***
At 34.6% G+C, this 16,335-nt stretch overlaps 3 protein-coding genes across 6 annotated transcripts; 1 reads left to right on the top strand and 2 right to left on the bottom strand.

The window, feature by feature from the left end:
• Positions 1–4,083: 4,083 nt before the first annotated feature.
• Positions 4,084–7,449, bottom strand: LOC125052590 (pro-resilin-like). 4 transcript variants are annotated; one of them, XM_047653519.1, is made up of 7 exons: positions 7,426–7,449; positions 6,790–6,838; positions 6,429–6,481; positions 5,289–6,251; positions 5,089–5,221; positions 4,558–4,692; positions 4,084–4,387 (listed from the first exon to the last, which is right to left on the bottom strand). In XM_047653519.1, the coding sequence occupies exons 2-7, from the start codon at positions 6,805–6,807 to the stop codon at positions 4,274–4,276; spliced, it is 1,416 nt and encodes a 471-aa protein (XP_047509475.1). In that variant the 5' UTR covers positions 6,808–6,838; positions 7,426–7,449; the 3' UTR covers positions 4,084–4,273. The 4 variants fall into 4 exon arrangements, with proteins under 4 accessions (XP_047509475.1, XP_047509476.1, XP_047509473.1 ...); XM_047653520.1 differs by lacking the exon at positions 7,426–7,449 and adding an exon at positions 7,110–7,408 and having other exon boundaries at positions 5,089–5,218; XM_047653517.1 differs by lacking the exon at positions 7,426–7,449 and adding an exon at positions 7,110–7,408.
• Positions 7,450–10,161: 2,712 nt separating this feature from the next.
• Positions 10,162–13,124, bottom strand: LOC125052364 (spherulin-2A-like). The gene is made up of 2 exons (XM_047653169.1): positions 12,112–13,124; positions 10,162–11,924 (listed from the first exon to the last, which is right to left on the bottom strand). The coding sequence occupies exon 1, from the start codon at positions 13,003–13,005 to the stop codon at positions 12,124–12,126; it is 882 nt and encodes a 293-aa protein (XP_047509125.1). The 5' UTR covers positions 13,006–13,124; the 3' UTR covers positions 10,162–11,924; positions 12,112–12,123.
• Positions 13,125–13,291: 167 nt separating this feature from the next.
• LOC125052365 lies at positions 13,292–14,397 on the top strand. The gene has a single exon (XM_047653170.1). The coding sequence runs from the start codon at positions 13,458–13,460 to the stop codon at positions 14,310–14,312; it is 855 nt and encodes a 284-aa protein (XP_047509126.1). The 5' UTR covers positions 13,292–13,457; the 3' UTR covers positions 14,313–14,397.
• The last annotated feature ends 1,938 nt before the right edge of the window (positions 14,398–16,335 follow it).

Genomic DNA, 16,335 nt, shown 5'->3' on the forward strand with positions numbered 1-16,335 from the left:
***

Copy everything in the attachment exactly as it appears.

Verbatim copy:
At 34.6% G+C, this 16,335-nt stretch overlaps 3 protein-coding genes across 6 annotated transcripts; 1 reads left to right on the top strand and 2 right to left on the bottom strand.

The window, feature by feature from the left end:
• Positions 1–4,083: 4,083 nt before the first annotated feature.
• Positions 4,084–7,449, bottom strand: LOC125052590 (pro-resilin-like). 4 transcript variants are annotated; one of them, XM_047653519.1, is made up of 7 exons: positions 7,426–7,449; positions 6,790–6,838; positions 6,429–6,481; positions 5,289–6,251; positions 5,089–5,221; positions 4,558–4,692; positions 4,084–4,387 (listed from the first exon to the last, which is right to left on the bottom strand). In XM_047653519.1, the coding sequence occupies exons 2-7, from the start codon at positions 6,805–6,807 to the stop codon at positions 4,274–4,276; spliced, it is 1,416 nt and encodes a 471-aa protein (XP_047509475.1). In that variant the 5' UTR covers positions 6,808–6,838; positions 7,426–7,449; the 3' UTR covers positions 4,084–4,273. The 4 variants fall into 4 exon arrangements, with proteins under 4 accessions (XP_047509475.1, XP_047509476.1, XP_047509473.1 ...); XM_047653520.1 differs by lacking the exon at positions 7,426–7,449 and adding an exon at positions 7,110–7,408 and having other exon boundaries at positions 5,089–5,218; XM_047653517.1 differs by lacking the exon at positions 7,426–7,449 and adding an exon at positions 7,110–7,408.
• Positions 7,450–10,161: 2,712 nt separating this feature from the next.
• Positions 10,162–13,124, bottom strand: LOC125052364 (spherulin-2A-like). The gene is made up of 2 exons (XM_047653169.1): positions 12,112–13,124; positions 10,162–11,924 (listed from the first exon to the last, which is right to left on the bottom strand). The coding sequence occupies exon 1, from the start codon at positions 13,003–13,005 to the stop codon at positions 12,124–12,126; it is 882 nt and encodes a 293-aa protein (XP_047509125.1). The 5' UTR covers positions 13,006–13,124; the 3' UTR covers positions 10,162–11,924; positions 12,112–12,123.
• Positions 13,125–13,291: 167 nt separating this feature from the next.
• LOC125052365 lies at positions 13,292–14,397 on the top strand. The gene has a single exon (XM_047653170.1). The coding sequence runs from the start codon at positions 13,458–13,460 to the stop codon at positions 14,310–14,312; it is 855 nt and encodes a 284-aa protein (XP_047509126.1). The 5' UTR covers positions 13,292–13,457; the 3' UTR covers positions 14,313–14,397.
• The last annotated feature ends 1,938 nt before the right edge of the window (positions 14,398–16,335 follow it).

Genomic DNA, 16,335 nt, shown 5'->3' on the forward strand with positions numbered 1-16,335 from the left: